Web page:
Local scientists announced they have found a new mechanism governing the programmed death of cells, providing a new target for cancer treatment and altering a 15-year-old theory on how tumor cell death is controlled.
The work could help limit the types of bad side effects caused by current cancer medicines.
The discovery was published in the latest version of Cell, the world's top biological journal, according to scientists from the Institute of Biochemistry and Cell Biology, Shanghai Institutes for Biological Sciences, under Chinese Academy of Sciences.
A cell's life is controlled by its signaling network, in which an enzyme called IB kinase plays a key role. IB kinase is an important regulator of immune responses, inflammation, cell survival and tumor growth.
Previously, scientists found that the IB kinase enzyme can activate an important protein factor in cell reproduction. The abnormal activation of this protein is found in many cancers, so suppression of the protein limits the spread of cancer.
Many medicines are based on targeting this protein or the enzyme, said Lin Anning, the chief research scientist. But they often have many negative side effects for the body, Lin said.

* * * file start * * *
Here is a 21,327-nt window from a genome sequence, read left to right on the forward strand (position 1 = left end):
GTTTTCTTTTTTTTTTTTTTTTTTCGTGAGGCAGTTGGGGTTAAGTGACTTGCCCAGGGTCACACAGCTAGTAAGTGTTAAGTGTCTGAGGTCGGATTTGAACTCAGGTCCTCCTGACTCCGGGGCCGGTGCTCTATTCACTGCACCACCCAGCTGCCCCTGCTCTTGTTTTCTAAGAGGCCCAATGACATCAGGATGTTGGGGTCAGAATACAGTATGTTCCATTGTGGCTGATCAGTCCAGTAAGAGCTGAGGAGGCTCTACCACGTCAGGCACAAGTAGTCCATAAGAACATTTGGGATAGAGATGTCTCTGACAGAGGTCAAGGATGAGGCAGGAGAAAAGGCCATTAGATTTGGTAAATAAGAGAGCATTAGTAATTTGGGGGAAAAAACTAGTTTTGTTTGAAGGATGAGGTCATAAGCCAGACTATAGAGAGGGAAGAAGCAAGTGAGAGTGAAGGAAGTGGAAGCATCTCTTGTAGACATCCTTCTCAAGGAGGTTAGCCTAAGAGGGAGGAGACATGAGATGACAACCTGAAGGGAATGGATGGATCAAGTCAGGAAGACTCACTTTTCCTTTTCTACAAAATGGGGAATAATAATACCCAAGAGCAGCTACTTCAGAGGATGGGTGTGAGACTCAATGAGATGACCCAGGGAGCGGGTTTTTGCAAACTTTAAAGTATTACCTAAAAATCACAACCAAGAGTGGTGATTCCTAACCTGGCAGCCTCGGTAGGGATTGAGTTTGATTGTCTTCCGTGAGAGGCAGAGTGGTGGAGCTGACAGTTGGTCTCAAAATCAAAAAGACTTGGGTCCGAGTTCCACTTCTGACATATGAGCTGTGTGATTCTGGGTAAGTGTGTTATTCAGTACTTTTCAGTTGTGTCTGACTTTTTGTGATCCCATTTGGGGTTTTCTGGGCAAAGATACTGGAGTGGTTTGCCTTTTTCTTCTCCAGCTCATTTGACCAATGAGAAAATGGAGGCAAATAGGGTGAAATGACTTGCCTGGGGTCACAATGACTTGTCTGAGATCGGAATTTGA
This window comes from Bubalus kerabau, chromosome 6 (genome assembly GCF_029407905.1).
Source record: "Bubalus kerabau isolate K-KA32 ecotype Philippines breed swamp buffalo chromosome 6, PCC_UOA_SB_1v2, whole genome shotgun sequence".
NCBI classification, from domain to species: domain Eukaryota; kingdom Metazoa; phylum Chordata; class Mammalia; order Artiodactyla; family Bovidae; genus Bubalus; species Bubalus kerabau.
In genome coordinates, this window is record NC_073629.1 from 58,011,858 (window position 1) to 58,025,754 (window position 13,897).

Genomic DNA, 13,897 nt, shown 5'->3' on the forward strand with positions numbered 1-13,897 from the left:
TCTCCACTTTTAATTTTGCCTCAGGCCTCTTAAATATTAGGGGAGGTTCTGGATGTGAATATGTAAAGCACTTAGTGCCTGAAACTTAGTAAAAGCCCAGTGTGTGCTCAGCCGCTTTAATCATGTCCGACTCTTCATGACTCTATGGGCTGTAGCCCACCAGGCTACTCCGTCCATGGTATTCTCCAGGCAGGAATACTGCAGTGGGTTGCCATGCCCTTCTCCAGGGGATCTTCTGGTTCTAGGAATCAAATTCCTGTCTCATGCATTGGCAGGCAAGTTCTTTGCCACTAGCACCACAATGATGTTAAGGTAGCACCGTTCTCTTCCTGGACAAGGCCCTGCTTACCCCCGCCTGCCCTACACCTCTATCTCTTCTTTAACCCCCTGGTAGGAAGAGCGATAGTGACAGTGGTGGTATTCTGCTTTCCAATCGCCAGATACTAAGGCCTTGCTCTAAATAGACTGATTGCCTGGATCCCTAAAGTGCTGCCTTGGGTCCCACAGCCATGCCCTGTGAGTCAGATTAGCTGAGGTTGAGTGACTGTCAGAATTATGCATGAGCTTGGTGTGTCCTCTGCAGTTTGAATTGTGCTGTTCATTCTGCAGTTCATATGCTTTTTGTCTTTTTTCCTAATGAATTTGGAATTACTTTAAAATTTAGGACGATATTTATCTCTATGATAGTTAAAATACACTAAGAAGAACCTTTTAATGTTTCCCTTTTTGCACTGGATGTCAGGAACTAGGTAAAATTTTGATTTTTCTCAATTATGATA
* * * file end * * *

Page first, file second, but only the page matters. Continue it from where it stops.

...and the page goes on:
During Lin's research, scientists found the effects of the enzyme on cell survival is also linked to another protein, a death promoter protein that kills cells.
The enzyme normally promotes cell survival through turning on the first protein and turning off the death promoter protein.
Scientists said the death promoter protein can be an ideal target for medicines to kill cancer cells without directly targeting the enzyme or the first protein, thus not causing as many bad side effects.
Lin said cooperation with doctors on the clinical study regarding the new discovery is under discussion.
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